People are getting quite consistent images of cosmic rays by doing long exposures here on earth, giving the size of the practical and the size of the sensor. An area the size of your hand here on Earth is said to be hit by a cosmic ray once per second. As Mars does not have an atmosphere to protect it you would have to assume that the hit rate would be far greater.


Based off the image I see in your close up drawing, I'd say this is some type of exhaust port for an underground base. Look at the base of where the exhaust is coming from. It looks like some type of fabricated hole. That's just how I see it.



posted on Apr, 6 2014 @ 10:31 PM
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lostbook

zetnom


Image comparing cosmic ray captured on earth with DSLR and Mars 'light' source.

After the extra info I think I would have to say cosmic ray over dead pixel due to its shape and size, it would have to be a fair few dead pixels.

It does look quite large compared to other captures I have seen but I suppose it all depends on the angle which it hits the sensor.

Info on capturing cosmic rays with DSLR

People are getting quite consistent images of cosmic rays by doing long exposures here on earth, giving the size of the practical and the size of the sensor. An area the size of your hand here on Earth is said to be hit by a cosmic ray once per second. As Mars does not have an atmosphere to protect it you would have to assume that the hit rate would be far greater.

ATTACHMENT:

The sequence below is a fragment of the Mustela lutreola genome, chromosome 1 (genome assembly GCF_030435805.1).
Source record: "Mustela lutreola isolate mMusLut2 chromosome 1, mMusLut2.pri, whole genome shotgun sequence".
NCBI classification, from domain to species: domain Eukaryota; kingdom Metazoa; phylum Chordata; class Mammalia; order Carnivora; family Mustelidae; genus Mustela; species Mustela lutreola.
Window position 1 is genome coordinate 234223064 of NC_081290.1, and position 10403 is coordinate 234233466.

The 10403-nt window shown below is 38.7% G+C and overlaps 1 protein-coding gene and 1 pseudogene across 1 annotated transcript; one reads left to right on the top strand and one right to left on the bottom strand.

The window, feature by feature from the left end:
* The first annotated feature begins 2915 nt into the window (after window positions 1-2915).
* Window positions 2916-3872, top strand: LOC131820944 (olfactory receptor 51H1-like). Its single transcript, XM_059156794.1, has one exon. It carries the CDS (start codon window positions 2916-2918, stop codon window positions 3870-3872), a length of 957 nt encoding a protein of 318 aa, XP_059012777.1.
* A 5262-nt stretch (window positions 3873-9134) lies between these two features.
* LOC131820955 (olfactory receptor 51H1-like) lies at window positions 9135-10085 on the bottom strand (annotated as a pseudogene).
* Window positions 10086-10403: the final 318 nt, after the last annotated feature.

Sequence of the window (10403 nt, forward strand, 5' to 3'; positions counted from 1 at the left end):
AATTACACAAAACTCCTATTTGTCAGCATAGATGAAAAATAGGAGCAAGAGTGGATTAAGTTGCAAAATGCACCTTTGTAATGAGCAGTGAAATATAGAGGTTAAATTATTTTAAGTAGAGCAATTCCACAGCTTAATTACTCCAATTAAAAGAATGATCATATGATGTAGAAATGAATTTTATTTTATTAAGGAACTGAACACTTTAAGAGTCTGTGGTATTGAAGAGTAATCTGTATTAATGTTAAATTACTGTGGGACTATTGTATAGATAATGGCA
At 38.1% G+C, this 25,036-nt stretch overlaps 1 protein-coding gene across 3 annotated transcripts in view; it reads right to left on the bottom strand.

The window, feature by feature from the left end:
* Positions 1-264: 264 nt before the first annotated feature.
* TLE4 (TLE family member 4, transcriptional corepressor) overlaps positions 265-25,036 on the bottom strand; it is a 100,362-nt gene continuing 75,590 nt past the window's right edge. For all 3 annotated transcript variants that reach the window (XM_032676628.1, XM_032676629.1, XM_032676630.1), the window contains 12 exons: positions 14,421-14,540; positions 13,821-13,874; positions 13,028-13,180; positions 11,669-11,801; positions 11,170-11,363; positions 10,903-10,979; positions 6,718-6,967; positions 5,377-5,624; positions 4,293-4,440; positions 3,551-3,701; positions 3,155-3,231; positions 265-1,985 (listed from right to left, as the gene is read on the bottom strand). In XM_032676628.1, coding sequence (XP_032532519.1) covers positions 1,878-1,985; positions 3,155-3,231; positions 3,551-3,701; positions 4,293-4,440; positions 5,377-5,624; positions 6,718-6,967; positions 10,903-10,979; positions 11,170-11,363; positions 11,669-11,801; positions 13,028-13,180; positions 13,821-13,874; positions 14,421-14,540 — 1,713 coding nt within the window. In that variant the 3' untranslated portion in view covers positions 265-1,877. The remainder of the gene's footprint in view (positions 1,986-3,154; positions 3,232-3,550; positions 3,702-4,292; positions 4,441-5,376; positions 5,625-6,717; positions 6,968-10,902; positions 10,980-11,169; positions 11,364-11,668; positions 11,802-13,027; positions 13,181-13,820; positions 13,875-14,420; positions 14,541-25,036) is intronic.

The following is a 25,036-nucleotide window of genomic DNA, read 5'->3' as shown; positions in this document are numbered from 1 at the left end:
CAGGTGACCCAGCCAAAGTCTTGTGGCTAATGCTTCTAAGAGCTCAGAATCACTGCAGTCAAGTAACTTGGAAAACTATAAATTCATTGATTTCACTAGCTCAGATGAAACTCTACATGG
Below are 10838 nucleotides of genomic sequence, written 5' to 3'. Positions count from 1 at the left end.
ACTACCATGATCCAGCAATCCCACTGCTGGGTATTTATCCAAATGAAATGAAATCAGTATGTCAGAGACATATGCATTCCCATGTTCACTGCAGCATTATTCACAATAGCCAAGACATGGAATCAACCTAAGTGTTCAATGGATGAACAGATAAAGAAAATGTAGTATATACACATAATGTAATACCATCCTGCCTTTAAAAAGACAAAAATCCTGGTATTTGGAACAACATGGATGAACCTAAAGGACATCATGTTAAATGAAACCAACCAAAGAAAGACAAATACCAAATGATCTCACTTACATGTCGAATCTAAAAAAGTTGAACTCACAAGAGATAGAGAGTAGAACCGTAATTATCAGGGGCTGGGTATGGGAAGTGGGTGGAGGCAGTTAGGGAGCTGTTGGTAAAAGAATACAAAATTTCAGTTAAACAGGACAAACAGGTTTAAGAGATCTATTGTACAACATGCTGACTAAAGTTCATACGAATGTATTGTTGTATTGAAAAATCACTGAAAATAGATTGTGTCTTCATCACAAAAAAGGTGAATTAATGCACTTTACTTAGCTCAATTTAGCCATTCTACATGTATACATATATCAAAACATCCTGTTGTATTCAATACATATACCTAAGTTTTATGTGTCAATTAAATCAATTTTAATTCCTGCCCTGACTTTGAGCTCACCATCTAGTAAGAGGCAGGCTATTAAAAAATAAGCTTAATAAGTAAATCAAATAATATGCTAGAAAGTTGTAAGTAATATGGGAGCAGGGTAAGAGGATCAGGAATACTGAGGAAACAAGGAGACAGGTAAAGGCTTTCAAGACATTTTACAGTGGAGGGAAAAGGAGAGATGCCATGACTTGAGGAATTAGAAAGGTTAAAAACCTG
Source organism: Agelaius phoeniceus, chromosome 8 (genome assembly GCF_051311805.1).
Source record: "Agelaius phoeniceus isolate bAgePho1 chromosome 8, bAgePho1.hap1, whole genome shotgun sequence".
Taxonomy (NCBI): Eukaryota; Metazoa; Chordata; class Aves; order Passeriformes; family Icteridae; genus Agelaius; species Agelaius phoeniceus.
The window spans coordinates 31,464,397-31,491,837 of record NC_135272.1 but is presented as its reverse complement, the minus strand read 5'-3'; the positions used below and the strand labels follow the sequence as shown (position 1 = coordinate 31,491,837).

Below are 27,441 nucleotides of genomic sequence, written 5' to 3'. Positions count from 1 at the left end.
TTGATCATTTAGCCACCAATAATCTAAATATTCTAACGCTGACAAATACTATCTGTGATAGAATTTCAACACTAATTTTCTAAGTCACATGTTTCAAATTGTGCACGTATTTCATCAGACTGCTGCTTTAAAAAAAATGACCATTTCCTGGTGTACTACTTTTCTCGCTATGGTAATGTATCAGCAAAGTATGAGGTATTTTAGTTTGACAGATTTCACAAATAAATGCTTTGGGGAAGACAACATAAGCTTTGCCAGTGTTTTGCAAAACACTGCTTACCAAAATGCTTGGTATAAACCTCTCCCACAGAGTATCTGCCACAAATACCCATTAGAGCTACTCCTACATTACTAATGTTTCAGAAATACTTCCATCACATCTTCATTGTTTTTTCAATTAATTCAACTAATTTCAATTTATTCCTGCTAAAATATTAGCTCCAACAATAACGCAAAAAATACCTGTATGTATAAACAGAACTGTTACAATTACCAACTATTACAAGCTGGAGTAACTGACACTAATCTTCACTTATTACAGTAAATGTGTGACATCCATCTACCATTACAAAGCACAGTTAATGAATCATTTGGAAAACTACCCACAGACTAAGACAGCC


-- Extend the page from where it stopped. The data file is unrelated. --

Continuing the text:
Based off the image I see in your close up drawing, I'd say this is some type of exhaust port for an underground base. Look at the base of where the exhaust is coming from. It looks like some type of fabricated hole. That's just how I see it.



This sort of 'skyhook' thinking is always really funny to me. When confronted with an unknown phenomena people who try to 'figure it out' by going with the most complex and fanciful explanations first really are doing themselves and the field a considerable disservice. Whenever you dont know what something is, you should ALWAYS try to figure it out by going for the most simple, most rational and least fanciful explanation first (ESPECIALLY on things with very little information, like one picture, or one video), then if you rule that out start getting more complex.